Concerns over the Housing and Development Board, or HDB, public housing flats’ 99-year lease period are set to widen the pricing premium for private housing and ultimately help support developers in Singapore, Credit Suisse said in a note last week.
That’s amid an increasing public focus on HDB lease expiration as many projects head toward the twilight years of their allotted 99-year lifespan with very few selected for redevelopment before they are expected to be handed back to government control at lease end.
“We believe the willingness of buyers to transact in the HDB resale market is likely to be diminished going forward. Ultimately, the future resale values of HDB flats are set by market participants, with HDB pricing new HDB flats at a 20-30 percent discount to market,” Credit Suisse said.
An estimated 16,000 new HDB units were also expected to be launched this year, with fresh 99-year leases, it noted, making that more attractive compared with buying a resale flat.
It also pointed to signs of difficult HDB resale interest, noting that in the first half of 2018, HDB resale volumes fell 1.3 percent on-year to 10,399 units, while private resale volumes jumped 41.2 percent on-year to 8,567 units.
“An environment of lower resale market liquidity, coupled with a greater pool of potential sellers than buyers given the ageing stock could mean persistent downside pressure to HDB resale prices, in addition to the natural depreciation of remaining HDB lease tenures,” it added.
Potential negative HDB feedback loop?
It also pointed to a potential bear-case scenario: “We are cautious of the prospects of a negative feedback loop in HDB prices; wherein should there be a persistent slide in resale market prices, and resale flat buyers are less willing to be the ‘greater fool’ to purchase flats at a premium to BTO prices from first-hand buyers, future new BTO flats could be priced at an even lower price from current levels, perpetuating a negative feedback loop.”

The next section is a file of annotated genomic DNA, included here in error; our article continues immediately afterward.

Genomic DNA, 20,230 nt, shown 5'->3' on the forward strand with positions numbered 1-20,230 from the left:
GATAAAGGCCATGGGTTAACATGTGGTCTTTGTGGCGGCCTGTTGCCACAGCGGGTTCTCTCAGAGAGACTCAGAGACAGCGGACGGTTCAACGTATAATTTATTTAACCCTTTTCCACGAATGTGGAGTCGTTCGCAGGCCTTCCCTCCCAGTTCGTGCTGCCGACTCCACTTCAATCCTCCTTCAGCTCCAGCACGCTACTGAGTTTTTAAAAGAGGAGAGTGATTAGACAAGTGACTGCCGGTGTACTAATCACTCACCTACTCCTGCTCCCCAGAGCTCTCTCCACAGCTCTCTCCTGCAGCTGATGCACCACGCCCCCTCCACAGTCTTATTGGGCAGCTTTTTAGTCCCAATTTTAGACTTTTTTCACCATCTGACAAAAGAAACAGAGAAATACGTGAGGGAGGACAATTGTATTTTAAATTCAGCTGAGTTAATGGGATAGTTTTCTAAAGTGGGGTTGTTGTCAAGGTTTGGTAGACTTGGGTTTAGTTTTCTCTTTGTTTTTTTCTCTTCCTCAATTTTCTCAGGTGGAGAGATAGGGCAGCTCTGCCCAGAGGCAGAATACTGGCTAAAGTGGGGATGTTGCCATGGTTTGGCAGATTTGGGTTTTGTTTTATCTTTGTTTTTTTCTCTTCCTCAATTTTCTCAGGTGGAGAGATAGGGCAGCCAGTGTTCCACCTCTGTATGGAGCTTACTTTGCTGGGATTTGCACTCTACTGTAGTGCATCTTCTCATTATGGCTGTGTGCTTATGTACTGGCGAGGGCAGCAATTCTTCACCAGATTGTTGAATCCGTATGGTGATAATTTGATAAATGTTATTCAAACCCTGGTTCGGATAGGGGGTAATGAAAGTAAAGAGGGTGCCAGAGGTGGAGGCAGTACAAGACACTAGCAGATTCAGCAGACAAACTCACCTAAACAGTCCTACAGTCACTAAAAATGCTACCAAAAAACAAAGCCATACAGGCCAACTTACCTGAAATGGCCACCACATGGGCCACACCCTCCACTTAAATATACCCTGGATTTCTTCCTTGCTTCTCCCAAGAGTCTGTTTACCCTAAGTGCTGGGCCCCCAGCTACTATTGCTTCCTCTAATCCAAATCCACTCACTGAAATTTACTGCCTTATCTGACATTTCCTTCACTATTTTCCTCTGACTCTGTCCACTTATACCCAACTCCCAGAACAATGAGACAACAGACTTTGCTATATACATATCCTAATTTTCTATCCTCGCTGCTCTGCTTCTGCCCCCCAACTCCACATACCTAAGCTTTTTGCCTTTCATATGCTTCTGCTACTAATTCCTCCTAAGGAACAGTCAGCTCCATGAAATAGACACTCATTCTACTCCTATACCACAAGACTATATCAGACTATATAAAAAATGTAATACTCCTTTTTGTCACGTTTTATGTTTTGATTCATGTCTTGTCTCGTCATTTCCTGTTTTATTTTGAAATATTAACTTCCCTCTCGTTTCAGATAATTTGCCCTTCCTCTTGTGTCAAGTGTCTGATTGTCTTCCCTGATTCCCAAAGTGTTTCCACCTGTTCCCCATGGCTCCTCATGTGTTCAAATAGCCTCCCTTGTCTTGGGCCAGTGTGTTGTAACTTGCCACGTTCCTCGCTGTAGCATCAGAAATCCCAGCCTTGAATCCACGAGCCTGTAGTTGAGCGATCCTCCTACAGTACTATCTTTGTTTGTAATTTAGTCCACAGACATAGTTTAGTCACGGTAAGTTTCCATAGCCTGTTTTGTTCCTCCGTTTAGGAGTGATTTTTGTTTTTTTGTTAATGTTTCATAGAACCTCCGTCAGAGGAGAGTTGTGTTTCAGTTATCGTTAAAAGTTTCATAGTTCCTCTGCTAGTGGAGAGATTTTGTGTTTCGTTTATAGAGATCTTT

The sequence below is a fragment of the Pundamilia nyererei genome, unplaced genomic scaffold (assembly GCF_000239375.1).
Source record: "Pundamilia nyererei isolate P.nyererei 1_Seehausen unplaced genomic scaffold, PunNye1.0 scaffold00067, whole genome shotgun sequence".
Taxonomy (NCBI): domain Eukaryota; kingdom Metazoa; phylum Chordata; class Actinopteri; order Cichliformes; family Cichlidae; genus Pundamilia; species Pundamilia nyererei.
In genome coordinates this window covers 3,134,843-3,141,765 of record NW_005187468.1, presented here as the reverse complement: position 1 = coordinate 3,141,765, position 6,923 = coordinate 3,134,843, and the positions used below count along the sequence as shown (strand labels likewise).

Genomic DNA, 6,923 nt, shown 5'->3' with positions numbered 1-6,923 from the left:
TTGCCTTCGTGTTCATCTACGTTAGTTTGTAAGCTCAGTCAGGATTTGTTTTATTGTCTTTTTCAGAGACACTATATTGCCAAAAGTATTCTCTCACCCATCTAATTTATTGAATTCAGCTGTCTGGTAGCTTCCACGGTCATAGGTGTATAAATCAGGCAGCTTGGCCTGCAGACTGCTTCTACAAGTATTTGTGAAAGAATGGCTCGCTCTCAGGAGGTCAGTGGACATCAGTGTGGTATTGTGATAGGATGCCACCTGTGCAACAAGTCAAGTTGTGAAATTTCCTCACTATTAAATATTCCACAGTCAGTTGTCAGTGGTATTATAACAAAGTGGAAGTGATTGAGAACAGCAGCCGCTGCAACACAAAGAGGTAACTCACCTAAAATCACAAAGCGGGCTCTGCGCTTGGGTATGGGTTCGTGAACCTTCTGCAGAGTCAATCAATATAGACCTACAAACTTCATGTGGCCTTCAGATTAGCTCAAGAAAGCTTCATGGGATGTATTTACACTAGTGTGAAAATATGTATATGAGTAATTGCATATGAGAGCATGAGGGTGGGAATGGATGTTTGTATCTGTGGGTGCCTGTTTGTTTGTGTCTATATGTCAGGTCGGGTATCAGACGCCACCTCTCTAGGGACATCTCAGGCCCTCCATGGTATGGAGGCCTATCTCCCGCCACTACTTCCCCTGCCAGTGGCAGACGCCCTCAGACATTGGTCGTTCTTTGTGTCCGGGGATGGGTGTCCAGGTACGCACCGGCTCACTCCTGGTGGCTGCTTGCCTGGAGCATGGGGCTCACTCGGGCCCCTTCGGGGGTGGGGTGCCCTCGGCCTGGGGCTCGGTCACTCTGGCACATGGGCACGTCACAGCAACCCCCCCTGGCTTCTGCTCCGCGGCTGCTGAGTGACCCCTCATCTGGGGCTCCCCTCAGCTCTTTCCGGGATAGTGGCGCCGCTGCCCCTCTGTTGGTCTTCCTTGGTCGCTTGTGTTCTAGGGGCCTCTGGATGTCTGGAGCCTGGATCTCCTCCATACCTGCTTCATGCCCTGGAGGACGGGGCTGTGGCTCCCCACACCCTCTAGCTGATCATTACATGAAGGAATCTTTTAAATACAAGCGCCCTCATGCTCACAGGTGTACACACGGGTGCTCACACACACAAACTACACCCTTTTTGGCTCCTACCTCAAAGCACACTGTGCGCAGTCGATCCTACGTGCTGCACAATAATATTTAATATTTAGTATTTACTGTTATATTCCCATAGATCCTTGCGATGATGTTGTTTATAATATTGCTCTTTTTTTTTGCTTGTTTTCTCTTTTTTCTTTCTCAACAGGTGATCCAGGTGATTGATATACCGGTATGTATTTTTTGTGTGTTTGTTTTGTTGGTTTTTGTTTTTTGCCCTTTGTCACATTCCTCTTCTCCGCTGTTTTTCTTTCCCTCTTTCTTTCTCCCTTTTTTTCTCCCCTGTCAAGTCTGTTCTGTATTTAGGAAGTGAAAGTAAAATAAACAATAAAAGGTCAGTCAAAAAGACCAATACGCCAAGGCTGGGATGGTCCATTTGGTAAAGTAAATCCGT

All of those concerns are likely to widen the premium of private to HDB prices and support private residential sales volumes as residents who might have otherwise purchased an HDB resale instead turn to the private market, the note said.
Credit Suisse also said it expected the percentage of resident households living in private property to continue to rise, noting that it has already gone from 88 percent of resident household dwellings in 2000 to 79 percent in 2017.
While HDB owners have no choice but to surrender the flat at lease expiry, owners of private leasehold properties have the option of collective, or en bloc, sales throughout the lease term, which allows developers to buy a property for redevelopment after paying to extend the lease, it noted.
“While the recent cooling measures are likely to temper sentiment and private residential prices in the near term, we expect the trend towards private residential, especially new, freehold projects to be supportive of developers in the longer term,” Credit Suisse said.
With Hungry Ghost month, which is a traditionally weak residential-sales period, ending earlier in September, developers are likely to accelerate their new launches of potentially around 6,000 new units, Credit Suisse said.
It projected that prices would remain steady in the second half of the year, despite the cooling measures, and estimated an overall price increase of 9-10 percent for 2018. It estimated underlying demand would drive the vacancy rate down to 6.5 percent and noted that 78 percent of the first quarter’s new housing loans were for owner-occupied properties.
Credit Suisse tipped UOL as its preferred developer pick, citing a “wide margin of safety” for its residential developments, attractive valuations at a 47 percent discount to RNAV, or revalued net asset value, and the potential for it to delist UIC. It rated the stock at Outperform with a S$9.80 target price.
It set City Developments’ target price at S$9.90 and CapitaLand’s at S$3.75, rating both at Neutral. It rated Frasers Property at Outperform with a S$2.20 target.